Categories: blaming the cat

The feral cat is a permanent reminder that humans have broken their contract with the domestic cat

It is the elephant in the room. The elephant has been there for centuries and only a small number of people want to see it and deal with it truthfully. People often address the feral cat problem as a cat problem, a nuisance which originates in cat behaviour but this is fundamentally incorrect.

Elephant in the room – our broken promise to the cat

The estimated 250 million and more largely struggling feral cats around the world are a reminder that we have broken our contract with the cat. The cat was originally ‘enlisted as a highly valued pest-controller and then gradually devalued until we are prepared to abandon it in huge numbers, leaving it to fend for itself as a wild animal, after we had made it tame’ (Dr Desmond Morris).

There is or was a social contract between human and cat and we have broken that contract a billion times. When you break social contracts like this you should hold up your arms and admit failure because breaking the contract is a failure by humans.

That does not taken anything away from the millions of successful homes in which live a happy domestic cat but we have to counter that with far too many feral cats. It is estimated that there is an equal number of feral and domestic cats in the USA. Sadly, we don’t know the numbers for sure which is another problem because we should know (NY is trying to work it out in a massive project, so good for them).

If people stepped back a bit and looked at the feral cat problem as a whole and how it originates in human behaviour in breaking this ancient contract they’d take a different attitude to the presence of feral cats in neighbourhoods.

For the sake of clarity, the contract is as below:

Cat Contract

It is a clearly a contract of mutual benefit. It used to be about cat pest-control and has advanced to companionship but the same terms and conditions apply. When domestic cats are abandoned over decades by people in breach of the contract, we are storing up big, almost unmanageable problems for ourselves. America’s feral cat problem is bad enough. Their presence has occupied the minds of countless city administrations for thousands of hours and the answer to the problem is often something that they don’t want to hear.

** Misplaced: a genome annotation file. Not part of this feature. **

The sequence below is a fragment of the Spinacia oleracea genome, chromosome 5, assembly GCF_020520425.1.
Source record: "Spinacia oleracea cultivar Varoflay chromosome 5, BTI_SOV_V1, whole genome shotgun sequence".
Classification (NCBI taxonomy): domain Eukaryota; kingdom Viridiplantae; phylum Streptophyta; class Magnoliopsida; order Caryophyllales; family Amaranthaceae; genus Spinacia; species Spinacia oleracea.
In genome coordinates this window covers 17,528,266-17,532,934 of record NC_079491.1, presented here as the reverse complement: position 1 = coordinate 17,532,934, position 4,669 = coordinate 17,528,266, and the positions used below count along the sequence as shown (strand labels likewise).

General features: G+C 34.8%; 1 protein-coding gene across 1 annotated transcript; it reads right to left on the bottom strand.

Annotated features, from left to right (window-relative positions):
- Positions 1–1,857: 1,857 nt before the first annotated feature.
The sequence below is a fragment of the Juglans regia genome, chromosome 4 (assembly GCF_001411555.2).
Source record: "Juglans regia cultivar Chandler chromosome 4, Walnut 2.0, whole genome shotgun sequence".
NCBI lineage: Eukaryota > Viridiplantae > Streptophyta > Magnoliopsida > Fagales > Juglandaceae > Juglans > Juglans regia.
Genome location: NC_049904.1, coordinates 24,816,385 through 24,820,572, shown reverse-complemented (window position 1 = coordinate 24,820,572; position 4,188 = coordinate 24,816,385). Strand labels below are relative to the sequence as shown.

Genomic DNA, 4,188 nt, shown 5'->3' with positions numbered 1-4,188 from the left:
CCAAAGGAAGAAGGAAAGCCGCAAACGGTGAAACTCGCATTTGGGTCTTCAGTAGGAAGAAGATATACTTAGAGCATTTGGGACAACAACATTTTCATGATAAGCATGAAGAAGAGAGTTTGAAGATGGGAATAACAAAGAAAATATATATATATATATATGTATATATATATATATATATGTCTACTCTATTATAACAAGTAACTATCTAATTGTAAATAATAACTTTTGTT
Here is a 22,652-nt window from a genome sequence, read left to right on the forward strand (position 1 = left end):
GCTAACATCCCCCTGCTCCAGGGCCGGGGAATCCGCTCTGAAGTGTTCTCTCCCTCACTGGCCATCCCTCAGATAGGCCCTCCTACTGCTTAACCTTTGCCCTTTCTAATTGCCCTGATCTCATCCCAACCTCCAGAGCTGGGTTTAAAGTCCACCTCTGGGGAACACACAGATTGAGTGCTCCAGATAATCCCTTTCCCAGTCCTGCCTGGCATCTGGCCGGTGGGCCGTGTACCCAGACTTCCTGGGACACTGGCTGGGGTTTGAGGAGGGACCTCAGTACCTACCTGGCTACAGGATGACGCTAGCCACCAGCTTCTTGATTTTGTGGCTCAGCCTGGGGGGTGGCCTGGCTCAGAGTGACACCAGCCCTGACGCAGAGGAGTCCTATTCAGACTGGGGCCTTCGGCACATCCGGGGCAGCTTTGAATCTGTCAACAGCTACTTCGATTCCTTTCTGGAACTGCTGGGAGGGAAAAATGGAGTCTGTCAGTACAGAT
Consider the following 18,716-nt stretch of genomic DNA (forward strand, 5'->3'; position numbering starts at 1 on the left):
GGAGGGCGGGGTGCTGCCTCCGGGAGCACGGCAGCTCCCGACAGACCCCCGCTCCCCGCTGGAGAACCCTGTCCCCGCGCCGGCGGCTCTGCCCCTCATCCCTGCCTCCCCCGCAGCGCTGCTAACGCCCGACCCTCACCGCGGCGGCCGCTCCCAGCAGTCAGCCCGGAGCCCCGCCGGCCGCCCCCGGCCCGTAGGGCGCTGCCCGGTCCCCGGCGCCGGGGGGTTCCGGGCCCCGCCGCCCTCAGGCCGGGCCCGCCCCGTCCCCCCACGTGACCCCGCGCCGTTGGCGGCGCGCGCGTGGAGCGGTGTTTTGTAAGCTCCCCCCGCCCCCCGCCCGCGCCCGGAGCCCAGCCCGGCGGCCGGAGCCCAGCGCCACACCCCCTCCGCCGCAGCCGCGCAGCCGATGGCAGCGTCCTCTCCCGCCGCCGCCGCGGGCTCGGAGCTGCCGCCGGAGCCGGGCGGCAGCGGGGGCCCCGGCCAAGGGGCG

Australia’s feral cat problem is worse than America’s. At least that is what the Australian authorities believe. They neglected the problem for decades while destroying wildlife habitat at the same time to accommodate commercial expansion to increase the nation’s wealth. When they realised that the numbers of certain native species were diminishing dramatically they blamed the feral cat.

Rather than try and adhere to this ancient cat-human social contract by operating humane methods to lower feral cat numbers the Aussie authorities, in their arrogant ignorance, exacerbated their breach by the mindless slaughter of the cats by any means possible including shooting and poisoning. The Aussies have committed more than a breach of contract, they have degenerated into legalised criminal behaviour.

The answer to the feral cat problem is to restore the social contract by keeping up our side of the bargain to a higher standard (through legislation) and preparing the damage by treating feral cats humanely for the next century. This can only mean throwing resources at widespread TNR problems. Yes, give it a hundred years to rectify the problem by creating a situation in the kindest possible way where there are very few feral cats.

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Michael Broad

Hi, I am 70-years-of-age at 2019. For 14 years before I retired at 57, I worked as a solicitor in general law specialising in family law. Before that I worked in a number of different jobs including professional photography. I have a longstanding girlfriend, Michelle. We like to walk in Richmond Park which is near my home because I love nature and the landscape (as well as cats and all animals).

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